There has been quite a bit of buzz about how Comcast is reaching out and providing service for those customers who tweet about their problems with Comcast’s services. However, and interesting article at The Industry Standard about how the program is still taking off, and some customer service reps aren’t even aware there is a division of representatives that are contacting customers via Twitter.
“I spoke to an…employee who berated me for not contacting them sooner. I explained that I had done so, most recently via Twitter and that’s when everything got bizarre,” John told The Industry Standard. “He said he had never heard of it…I pointed out that I’ve gone through the cycle of reporting it…but because I had used Twitter…he indicated that they didn’t really count!”
How would you take care of this problem in your company?
Posted today on examiner.com, Mr. Stevens outlines the main components to problems businesses have with customer service. Here’s a hint, it’s the businesses who are the culprit. What with a huge gap between 8% of businesses actually providing good customer service and the 80% of businesses who claim to do so; Stevens provides some tough love that business owners big and small should seriously consider. How do you rate the customer service of your business? Do you find these percentages correct?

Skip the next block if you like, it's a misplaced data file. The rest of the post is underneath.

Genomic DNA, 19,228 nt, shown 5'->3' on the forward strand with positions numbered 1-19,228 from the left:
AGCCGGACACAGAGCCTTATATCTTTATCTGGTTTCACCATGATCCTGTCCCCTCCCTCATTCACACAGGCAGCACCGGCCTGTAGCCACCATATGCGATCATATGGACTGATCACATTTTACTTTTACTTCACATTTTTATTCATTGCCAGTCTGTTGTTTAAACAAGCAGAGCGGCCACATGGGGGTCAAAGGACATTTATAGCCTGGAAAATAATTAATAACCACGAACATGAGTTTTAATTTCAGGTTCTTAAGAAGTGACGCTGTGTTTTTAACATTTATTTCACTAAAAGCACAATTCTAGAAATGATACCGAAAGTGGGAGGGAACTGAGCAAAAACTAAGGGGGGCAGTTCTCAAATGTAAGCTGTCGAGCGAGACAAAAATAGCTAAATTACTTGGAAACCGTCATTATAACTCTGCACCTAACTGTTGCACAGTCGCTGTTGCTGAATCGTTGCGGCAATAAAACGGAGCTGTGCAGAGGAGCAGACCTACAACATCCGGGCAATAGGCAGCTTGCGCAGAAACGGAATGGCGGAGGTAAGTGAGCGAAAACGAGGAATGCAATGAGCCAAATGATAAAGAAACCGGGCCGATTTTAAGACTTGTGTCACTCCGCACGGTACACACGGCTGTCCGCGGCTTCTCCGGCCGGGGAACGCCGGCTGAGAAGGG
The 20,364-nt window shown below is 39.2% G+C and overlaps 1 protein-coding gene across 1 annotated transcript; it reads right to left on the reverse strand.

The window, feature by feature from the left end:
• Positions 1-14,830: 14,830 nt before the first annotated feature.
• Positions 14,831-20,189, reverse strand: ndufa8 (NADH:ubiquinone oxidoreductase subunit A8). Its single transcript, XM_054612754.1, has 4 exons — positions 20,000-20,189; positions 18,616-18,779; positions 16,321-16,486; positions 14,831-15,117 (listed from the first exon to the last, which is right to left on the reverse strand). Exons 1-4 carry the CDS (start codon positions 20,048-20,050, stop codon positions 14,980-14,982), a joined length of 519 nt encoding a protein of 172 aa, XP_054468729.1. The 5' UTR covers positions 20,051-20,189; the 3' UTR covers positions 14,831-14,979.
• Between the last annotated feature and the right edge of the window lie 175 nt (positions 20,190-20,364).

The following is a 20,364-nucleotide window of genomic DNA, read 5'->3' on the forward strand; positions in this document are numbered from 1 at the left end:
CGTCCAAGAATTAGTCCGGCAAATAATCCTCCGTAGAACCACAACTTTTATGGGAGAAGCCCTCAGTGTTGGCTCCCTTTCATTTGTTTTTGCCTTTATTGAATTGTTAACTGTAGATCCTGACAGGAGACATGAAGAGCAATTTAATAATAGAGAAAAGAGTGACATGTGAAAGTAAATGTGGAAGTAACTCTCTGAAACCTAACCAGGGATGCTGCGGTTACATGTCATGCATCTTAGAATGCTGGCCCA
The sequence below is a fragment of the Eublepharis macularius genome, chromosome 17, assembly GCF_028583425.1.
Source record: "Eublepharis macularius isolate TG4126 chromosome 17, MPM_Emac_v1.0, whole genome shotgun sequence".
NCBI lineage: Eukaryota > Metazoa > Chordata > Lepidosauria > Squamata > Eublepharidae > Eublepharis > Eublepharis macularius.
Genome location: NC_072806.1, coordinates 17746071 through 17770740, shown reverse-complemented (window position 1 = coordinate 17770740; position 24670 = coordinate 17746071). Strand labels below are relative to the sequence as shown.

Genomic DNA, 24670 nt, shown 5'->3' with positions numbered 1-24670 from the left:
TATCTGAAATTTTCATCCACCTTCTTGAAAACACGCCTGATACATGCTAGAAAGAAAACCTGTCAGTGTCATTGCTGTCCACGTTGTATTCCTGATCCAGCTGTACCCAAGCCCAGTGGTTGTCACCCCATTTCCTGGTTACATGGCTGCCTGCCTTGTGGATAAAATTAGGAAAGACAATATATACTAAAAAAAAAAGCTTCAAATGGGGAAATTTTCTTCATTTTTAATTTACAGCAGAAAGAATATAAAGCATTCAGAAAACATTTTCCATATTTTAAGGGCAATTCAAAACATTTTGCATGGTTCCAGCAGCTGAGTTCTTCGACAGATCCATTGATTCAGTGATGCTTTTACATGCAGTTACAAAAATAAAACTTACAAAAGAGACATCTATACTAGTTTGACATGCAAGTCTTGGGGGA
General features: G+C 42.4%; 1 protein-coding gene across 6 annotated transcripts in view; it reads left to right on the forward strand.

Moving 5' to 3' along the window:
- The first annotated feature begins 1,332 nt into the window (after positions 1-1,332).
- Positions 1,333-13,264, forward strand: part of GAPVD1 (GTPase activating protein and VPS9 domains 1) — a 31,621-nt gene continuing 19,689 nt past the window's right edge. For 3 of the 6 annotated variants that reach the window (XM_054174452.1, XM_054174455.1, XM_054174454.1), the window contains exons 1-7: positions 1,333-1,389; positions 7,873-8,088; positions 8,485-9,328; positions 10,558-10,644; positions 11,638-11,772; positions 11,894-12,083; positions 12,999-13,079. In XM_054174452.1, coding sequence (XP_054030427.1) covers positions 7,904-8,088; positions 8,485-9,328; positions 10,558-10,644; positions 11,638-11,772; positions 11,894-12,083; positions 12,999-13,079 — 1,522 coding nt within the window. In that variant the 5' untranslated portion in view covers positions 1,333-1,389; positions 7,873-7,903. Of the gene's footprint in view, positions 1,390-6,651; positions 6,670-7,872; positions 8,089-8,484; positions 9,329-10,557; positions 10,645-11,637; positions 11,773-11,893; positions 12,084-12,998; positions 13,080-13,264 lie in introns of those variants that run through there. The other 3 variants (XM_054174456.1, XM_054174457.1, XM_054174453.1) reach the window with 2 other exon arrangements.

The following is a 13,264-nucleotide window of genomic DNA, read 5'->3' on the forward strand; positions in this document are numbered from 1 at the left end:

Recently we posted on our blog about customer service at Comcast. This week we decided to take a slightly different slant and discuss what some other companies are doing as well as find out if the next step in the evolution of customer services is being proactive instead of reactive by utilizing social media. In this NY Times article, and as previously mentioned on our blog, Comcast has created a new position in their company called ‘digital care manager’. This new role was taken over by Mr. Eliason, and has since expanded to a staff of seven expected to grow to ten. As Brian D. Solis, from FutureWorks a public relations firm, mentioned, Comcast is ‘taking what used to be an inbound call center and turning it into an outbound form of customer relations’ When I checked another of the companies mentioned by the NY Times article, Southwest Air, I noticed that on their twitter page they have 2,088 followers. Apparently, they are also not only relying on people talking back to them, but also going out and actively seeking people who have twitterd about them. In fact this blog post recounts one individual’s account of how Southwest Air proactively responded to their twitter comments rather than simply relying on an inbound call center. Whole Foods Market is going one step further and rewarding consumers who twitter about them by having a drawing where once a week one lucky individual will receive a $25 Whole Foods Market Card as announced in their company blog. With more and more companies starting to use social media as not just a marketing tool, but as another step in the evolution of customer service it will be interesting to see how many other roles such as ‘digital care manager’ will be created. Also, it will be interesting to see what percentage of companies migrate away from the use of call centers and begin instead to capitalize on the social media revolution. Are your organizations taking these extra steps? Do you think that soon this will be the norm in customer service, and what the industry standard will become?